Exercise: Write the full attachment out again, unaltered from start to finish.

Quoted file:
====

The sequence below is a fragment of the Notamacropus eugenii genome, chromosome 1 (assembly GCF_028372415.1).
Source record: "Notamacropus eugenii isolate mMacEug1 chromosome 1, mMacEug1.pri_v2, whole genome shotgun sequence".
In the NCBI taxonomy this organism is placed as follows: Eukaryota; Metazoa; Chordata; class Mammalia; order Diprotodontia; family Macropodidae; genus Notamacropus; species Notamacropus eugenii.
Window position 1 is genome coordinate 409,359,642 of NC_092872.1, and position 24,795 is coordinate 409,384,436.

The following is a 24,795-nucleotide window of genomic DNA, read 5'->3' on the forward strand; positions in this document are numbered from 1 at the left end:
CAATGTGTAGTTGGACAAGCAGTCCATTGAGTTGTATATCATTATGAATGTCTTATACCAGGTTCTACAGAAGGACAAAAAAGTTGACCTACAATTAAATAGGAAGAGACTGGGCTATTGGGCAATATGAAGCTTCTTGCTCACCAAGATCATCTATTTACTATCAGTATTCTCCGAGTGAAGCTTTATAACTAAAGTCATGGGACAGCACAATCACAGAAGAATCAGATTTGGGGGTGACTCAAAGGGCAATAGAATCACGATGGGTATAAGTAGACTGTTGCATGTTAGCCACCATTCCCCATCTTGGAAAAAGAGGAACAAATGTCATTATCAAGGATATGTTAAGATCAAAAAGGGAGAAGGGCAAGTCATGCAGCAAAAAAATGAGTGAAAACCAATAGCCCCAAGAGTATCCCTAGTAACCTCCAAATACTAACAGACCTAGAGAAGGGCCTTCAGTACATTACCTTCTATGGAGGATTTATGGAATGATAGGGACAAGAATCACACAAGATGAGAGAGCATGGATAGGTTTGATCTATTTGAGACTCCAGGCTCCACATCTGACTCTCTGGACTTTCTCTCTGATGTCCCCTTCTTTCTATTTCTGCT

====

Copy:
The sequence below is a fragment of the Notamacropus eugenii genome, chromosome 1 (assembly GCF_028372415.1).
Source record: "Notamacropus eugenii isolate mMacEug1 chromosome 1, mMacEug1.pri_v2, whole genome shotgun sequence".
In the NCBI taxonomy this organism is placed as follows: Eukaryota; Metazoa; Chordata; class Mammalia; order Diprotodontia; family Macropodidae; genus Notamacropus; species Notamacropus eugenii.
Window position 1 is genome coordinate 409,359,642 of NC_092872.1, and position 24,795 is coordinate 409,384,436.

The following is a 24,795-nucleotide window of genomic DNA, read 5'->3' on the forward strand; positions in this document are numbered from 1 at the left end:
CAATGTGTAGTTGGACAAGCAGTCCATTGAGTTGTATATCATTATGAATGTCTTATACCAGGTTCTACAGAAGGACAAAAAAGTTGACCTACAATTAAATAGGAAGAGACTGGGCTATTGGGCAATATGAAGCTTCTTGCTCACCAAGATCATCTATTTACTATCAGTATTCTCCGAGTGAAGCTTTATAACTAAAGTCATGGGACAGCACAATCACAGAAGAATCAGATTTGGGGGTGACTCAAAGGGCAATAGAATCACGATGGGTATAAGTAGACTGTTGCATGTTAGCCACCATTCCCCATCTTGGAAAAAGAGGAACAAATGTCATTATCAAGGATATGTTAAGATCAAAAAGGGAGAAGGGCAAGTCATGCAGCAAAAAAATGAGTGAAAACCAATAGCCCCAAGAGTATCCCTAGTAACCTCCAAATACTAACAGACCTAGAGAAGGGCCTTCAGTACATTACCTTCTATGGAGGATTTATGGAATGATAGGGACAAGAATCACACAAGATGAGAGAGCATGGATAGGTTTGATCTATTTGAGACTCCAGGCTCCACATCTGACTCTCTGGACTTTCTCTCTGATGTCCCCTTCTTTCTATTTCTGCT